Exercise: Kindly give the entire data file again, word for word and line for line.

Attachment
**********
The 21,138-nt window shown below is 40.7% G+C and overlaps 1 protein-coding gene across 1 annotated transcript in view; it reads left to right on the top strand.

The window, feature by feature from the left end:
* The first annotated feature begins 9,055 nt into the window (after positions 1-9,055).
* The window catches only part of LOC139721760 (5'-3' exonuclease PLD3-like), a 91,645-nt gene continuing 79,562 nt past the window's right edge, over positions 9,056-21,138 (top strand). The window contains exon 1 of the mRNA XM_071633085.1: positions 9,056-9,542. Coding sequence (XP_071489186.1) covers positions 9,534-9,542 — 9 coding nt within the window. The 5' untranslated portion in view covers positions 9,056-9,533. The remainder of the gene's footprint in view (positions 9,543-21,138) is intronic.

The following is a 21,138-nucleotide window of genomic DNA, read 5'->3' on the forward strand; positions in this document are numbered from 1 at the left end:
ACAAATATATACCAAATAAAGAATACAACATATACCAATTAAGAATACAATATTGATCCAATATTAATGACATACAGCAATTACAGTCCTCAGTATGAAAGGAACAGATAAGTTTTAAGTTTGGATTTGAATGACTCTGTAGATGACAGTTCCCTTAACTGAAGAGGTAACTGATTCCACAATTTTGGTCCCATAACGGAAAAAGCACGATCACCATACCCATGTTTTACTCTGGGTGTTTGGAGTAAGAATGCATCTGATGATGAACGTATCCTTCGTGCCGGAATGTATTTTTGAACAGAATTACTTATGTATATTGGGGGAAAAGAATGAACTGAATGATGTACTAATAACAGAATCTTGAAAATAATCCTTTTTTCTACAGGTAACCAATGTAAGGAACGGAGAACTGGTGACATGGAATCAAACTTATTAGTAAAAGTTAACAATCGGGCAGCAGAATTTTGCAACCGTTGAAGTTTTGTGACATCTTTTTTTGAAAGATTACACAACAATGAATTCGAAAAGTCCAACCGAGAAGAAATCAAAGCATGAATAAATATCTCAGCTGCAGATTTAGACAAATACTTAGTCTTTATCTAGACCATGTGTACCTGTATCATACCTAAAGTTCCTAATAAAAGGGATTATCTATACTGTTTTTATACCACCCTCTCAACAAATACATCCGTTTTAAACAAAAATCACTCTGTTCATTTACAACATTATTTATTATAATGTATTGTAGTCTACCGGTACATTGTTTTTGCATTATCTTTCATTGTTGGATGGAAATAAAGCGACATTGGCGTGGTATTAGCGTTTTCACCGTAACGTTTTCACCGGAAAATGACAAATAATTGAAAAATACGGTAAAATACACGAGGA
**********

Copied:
The 21,138-nt window shown below is 40.7% G+C and overlaps 1 protein-coding gene across 1 annotated transcript in view; it reads left to right on the top strand.

The window, feature by feature from the left end:
* The first annotated feature begins 9,055 nt into the window (after positions 1-9,055).
* The window catches only part of LOC139721760 (5'-3' exonuclease PLD3-like), a 91,645-nt gene continuing 79,562 nt past the window's right edge, over positions 9,056-21,138 (top strand). The window contains exon 1 of the mRNA XM_071633085.1: positions 9,056-9,542. Coding sequence (XP_071489186.1) covers positions 9,534-9,542 — 9 coding nt within the window. The 5' untranslated portion in view covers positions 9,056-9,533. The remainder of the gene's footprint in view (positions 9,543-21,138) is intronic.

The following is a 21,138-nucleotide window of genomic DNA, read 5'->3' on the forward strand; positions in this document are numbered from 1 at the left end:
ACAAATATATACCAAATAAAGAATACAACATATACCAATTAAGAATACAATATTGATCCAATATTAATGACATACAGCAATTACAGTCCTCAGTATGAAAGGAACAGATAAGTTTTAAGTTTGGATTTGAATGACTCTGTAGATGACAGTTCCCTTAACTGAAGAGGTAACTGATTCCACAATTTTGGTCCCATAACGGAAAAAGCACGATCACCATACCCATGTTTTACTCTGGGTGTTTGGAGTAAGAATGCATCTGATGATGAACGTATCCTTCGTGCCGGAATGTATTTTTGAACAGAATTACTTATGTATATTGGGGGAAAAGAATGAACTGAATGATGTACTAATAACAGAATCTTGAAAATAATCCTTTTTTCTACAGGTAACCAATGTAAGGAACGGAGAACTGGTGACATGGAATCAAACTTATTAGTAAAAGTTAACAATCGGGCAGCAGAATTTTGCAACCGTTGAAGTTTTGTGACATCTTTTTTTGAAAGATTACACAACAATGAATTCGAAAAGTCCAACCGAGAAGAAATCAAAGCATGAATAAATATCTCAGCTGCAGATTTAGACAAATACTTAGTCTTTATCTAGACCATGTGTACCTGTATCATACCTAAAGTTCCTAATAAAAGGGATTATCTATACTGTTTTTATACCACCCTCTCAACAAATACATCCGTTTTAAACAAAAATCACTCTGTTCATTTACAACATTATTTATTATAATGTATTGTAGTCTACCGGTACATTGTTTTTGCATTATCTTTCATTGTTGGATGGAAATAAAGCGACATTGGCGTGGTATTAGCGTTTTCACCGTAACGTTTTCACCGGAAAATGACAAATAATTGAAAAATACGGTAAAATACACGAGGA